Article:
Adam’s fall reset our human identity. The forbidden fruit consumed Adam and Eve. And we still live with the bitter aftertaste of their choice with so many today missing what we were made for.
Let’s reflect on that day. Adam and Eve were created as the singular male and female “man.” They were, together, a paired “one” who displayed the ultimate “let-us-make-man-in-our-image” God. The one God who lives in eternal triune communion as Father, Son, and Spirit—the ultimate “Us” who is “One.” Eve, we read in Genesis, came out of Adam and they were then reunited in marriage to become one. And in their union they bore children.
The fruit that consumed Adam and Eve was disobedience. In eating what was forbidden they swallowed the serpent’s fantasy of being “like God.” His vision was twofold. First, he sought ultimate moral power by employing an upside-down standard for good and evil. Evil was good.
And through this perversity he redefined the “one” God as an autonomous monad—a being made in his own autonomous image. This set up his own independence from God, with an identity rooted in ambitious “free will.” Unlike the true God, who exists in the mutual giving of love, Satan reversed this reality by elevating the ideal of consuming individualism. And this is what Adam and Eve ate in Eden. And it is what most of humanity still consumes.
The damage was instant and obvious. The first couple lost their first confidence and communion as they grieved and drove off the Spirit of life. So when God came to visit them they were two isolated, fearful individuals; no longer bonded by the Spirit to each other, or to God. Instead they were now inward-curving souls—self-conscious, naked, ashamed, and spiritually dead.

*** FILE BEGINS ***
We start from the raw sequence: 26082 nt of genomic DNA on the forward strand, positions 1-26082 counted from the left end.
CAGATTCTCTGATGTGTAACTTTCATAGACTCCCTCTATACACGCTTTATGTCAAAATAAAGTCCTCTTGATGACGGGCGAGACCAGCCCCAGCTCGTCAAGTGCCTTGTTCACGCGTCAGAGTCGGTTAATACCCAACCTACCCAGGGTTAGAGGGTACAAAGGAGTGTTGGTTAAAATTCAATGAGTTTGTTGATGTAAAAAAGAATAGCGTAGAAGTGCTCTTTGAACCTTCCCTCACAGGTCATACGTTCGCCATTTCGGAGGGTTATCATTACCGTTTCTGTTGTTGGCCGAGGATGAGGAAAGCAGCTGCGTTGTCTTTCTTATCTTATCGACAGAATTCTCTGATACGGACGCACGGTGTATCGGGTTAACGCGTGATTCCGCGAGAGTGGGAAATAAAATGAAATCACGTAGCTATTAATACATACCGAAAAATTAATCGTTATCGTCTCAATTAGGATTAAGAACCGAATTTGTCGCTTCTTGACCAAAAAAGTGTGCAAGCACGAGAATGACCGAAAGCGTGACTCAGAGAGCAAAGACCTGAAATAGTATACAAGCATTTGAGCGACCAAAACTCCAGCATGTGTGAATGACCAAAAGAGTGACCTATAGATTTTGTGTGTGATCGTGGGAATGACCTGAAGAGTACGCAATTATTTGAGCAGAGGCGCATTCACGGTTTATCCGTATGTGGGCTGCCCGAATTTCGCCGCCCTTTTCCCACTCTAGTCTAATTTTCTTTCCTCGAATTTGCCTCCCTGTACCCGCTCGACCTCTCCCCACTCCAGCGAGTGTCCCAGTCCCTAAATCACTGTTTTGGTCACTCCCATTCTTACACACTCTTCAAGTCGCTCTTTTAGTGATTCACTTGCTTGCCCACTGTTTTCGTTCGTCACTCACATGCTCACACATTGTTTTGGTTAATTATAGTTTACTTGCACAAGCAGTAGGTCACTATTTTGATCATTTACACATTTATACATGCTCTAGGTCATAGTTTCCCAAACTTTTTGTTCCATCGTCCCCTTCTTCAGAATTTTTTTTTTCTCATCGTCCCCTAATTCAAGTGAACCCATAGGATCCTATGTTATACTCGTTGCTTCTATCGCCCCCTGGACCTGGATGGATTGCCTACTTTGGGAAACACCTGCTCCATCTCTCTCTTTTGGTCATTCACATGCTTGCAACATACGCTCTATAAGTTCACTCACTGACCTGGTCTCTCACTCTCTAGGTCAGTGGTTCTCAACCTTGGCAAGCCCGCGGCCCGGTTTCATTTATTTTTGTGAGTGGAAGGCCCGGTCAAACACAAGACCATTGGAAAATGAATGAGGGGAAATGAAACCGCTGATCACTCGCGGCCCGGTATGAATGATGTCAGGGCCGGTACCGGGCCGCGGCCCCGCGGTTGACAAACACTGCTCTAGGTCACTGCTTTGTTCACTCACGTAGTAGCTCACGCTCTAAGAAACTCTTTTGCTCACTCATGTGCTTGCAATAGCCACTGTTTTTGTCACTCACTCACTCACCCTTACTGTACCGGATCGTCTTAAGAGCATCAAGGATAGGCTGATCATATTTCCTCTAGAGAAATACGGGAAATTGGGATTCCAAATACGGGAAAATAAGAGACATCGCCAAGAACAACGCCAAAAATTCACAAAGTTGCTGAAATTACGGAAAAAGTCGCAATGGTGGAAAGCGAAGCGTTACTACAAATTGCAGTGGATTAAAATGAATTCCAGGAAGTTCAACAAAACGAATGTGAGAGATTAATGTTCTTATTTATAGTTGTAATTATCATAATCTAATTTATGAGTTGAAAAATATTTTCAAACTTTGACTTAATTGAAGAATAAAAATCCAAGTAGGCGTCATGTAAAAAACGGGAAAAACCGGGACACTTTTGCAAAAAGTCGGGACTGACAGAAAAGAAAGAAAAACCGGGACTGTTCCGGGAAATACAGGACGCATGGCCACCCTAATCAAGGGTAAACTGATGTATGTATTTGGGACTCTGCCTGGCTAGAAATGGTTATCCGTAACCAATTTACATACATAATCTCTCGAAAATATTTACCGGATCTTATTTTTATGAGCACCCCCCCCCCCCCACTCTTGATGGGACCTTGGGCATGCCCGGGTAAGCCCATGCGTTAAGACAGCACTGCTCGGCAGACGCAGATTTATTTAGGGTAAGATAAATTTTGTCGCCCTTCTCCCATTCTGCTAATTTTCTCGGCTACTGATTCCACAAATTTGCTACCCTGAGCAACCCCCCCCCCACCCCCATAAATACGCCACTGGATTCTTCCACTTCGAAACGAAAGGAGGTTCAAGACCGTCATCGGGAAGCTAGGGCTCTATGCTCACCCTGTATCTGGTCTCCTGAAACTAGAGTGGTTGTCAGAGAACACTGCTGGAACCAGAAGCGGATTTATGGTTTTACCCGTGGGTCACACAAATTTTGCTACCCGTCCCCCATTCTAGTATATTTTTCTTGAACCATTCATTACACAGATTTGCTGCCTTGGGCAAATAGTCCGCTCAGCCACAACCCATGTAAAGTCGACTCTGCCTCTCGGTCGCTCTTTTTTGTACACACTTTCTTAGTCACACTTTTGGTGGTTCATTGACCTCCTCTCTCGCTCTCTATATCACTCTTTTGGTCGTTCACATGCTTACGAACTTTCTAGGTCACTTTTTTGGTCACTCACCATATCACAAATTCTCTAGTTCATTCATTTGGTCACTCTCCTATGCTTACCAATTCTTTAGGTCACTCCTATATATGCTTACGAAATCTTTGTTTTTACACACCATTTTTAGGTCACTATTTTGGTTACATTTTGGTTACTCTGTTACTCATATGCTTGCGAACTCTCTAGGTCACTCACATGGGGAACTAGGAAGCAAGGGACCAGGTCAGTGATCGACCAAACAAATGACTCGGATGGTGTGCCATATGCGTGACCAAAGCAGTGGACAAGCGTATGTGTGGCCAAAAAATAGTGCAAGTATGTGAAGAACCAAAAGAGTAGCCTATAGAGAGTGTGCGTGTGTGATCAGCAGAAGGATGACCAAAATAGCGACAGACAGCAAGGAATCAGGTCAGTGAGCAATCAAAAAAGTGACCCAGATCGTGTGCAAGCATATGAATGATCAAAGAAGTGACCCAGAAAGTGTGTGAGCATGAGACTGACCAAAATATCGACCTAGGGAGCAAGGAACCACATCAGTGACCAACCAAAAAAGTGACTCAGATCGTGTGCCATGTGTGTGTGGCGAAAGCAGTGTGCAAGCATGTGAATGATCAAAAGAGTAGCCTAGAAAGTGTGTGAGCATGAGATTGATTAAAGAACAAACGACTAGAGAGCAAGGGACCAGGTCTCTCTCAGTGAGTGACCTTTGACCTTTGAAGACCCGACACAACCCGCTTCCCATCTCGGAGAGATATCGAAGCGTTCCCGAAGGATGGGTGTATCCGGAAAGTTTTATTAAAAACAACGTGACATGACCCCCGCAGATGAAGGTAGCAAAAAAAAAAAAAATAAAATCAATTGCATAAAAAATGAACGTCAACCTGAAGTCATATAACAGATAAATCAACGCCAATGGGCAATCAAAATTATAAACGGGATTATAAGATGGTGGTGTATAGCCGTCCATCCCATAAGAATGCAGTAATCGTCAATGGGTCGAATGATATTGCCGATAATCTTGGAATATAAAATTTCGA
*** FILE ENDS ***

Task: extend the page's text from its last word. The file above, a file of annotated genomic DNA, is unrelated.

Death came through their lost faith. The serpent held that God was withholding a new delight called independence. And against all reason they believed what the creature promised rather than the Creator’s words. God had told them they would die if they ate; and the serpent told them God was lying. God’s words were true, but they were captured by the lie. Their vision was tragically distorted and the Spirit’s sweet fruit was instantly replaced by fleshly appetites.
With any illness a cure calls for a correct diagnosis. So, it helps us to regain faith once we see and then dismiss the problem of sin: our independence. Or, in light of Adam’s fall, to recognize the false claims made about God in Eden. Jesus gives us corrective spiritual lenses.
The lie, “you can be like God,” has two strands. It denies the Triune and relational being of God who is eternally the Father, Son, and Spirit. Not three Gods in eternal conference, but one God with eternal distinctions, living in the communion of mutual love. The second strand of the lie is a premise that God demands individual morality. In place of faith and participation in Christ. As if goodness is a commodity we humans gain through moral effort; rather than a new response in love to the one who, alone, is good. And who gives us a new life of goodness in our communion with him.
The “cure,” then, calls for new identities. Of being “in Christ” with others who know and love him. Only Jesus offers us the restoration we need by having taken our sins on himself at the cross; and then, after swallowing death for us, he gives us his eternal life by union with his Spirit. This is being “born again” by looking to him in faith. As in the vision of Numbers 21 where the serpent, with its crushed head impaled on a sharpened pole, is writhing in death. Jesus, in John 3:14-16, was also lifted up. And he became death, then life, for us. We need only to “look … and live.”